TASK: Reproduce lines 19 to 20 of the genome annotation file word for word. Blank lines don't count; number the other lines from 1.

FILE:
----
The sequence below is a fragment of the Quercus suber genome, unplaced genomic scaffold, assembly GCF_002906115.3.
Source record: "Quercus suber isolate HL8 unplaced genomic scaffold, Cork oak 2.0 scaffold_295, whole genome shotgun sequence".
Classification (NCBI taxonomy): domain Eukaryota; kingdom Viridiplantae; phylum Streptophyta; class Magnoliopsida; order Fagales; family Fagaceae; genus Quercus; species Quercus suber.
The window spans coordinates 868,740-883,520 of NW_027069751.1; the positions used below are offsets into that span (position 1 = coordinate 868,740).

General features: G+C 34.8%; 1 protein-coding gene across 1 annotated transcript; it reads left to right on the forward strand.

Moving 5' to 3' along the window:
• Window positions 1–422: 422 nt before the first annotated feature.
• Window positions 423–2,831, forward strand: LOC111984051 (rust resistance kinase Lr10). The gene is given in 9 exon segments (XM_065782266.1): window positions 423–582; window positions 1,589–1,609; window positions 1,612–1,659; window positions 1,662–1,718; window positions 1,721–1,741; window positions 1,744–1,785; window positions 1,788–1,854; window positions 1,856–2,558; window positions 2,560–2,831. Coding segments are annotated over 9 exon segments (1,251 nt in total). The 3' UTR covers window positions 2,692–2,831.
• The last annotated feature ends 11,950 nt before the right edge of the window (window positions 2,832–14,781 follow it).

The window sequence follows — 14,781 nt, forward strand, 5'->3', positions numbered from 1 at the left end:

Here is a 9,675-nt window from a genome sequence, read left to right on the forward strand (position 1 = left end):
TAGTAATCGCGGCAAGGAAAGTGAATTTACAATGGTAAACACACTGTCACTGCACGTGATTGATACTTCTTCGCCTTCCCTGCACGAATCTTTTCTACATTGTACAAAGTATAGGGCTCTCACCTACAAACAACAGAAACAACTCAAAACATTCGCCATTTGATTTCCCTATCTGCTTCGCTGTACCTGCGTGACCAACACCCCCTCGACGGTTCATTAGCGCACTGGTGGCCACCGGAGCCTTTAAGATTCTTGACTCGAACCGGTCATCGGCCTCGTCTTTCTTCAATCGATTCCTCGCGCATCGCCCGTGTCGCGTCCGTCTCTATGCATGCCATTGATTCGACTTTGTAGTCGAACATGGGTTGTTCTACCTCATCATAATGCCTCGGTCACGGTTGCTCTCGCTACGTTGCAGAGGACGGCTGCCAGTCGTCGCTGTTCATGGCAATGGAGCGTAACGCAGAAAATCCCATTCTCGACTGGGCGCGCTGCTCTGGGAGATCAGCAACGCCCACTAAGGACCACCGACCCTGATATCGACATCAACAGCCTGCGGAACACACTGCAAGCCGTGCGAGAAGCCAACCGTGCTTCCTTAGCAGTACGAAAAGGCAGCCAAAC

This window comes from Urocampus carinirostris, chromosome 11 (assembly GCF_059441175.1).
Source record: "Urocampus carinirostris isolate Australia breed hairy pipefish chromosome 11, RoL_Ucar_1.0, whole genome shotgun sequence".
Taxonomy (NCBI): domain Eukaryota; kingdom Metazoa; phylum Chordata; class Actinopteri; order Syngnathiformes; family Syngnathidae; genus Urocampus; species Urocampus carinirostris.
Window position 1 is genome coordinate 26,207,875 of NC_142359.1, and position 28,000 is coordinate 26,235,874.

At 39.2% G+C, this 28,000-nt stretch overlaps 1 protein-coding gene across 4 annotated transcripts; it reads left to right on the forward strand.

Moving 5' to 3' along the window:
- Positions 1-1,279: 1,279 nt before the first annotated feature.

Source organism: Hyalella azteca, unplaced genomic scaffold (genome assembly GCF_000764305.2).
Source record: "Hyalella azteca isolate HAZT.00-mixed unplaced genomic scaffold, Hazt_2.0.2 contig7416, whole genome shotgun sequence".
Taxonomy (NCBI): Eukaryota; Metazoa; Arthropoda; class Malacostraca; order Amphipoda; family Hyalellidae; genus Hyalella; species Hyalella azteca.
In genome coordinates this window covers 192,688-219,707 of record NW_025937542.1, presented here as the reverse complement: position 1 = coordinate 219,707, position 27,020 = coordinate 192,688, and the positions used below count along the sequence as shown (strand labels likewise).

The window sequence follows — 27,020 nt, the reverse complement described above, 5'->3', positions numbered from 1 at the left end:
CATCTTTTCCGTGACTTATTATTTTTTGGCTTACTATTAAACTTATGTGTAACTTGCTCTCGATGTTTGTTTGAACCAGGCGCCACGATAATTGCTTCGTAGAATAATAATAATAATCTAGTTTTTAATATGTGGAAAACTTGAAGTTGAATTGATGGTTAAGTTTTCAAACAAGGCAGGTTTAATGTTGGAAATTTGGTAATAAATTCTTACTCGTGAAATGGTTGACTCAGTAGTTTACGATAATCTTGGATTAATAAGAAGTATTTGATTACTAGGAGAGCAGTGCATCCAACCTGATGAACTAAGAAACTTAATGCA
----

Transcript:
- Positions 1-1,279: 1,279 nt before the first annotated feature.

Source organism: Hyalella azteca, unplaced genomic scaffold (genome assembly GCF_000764305.2).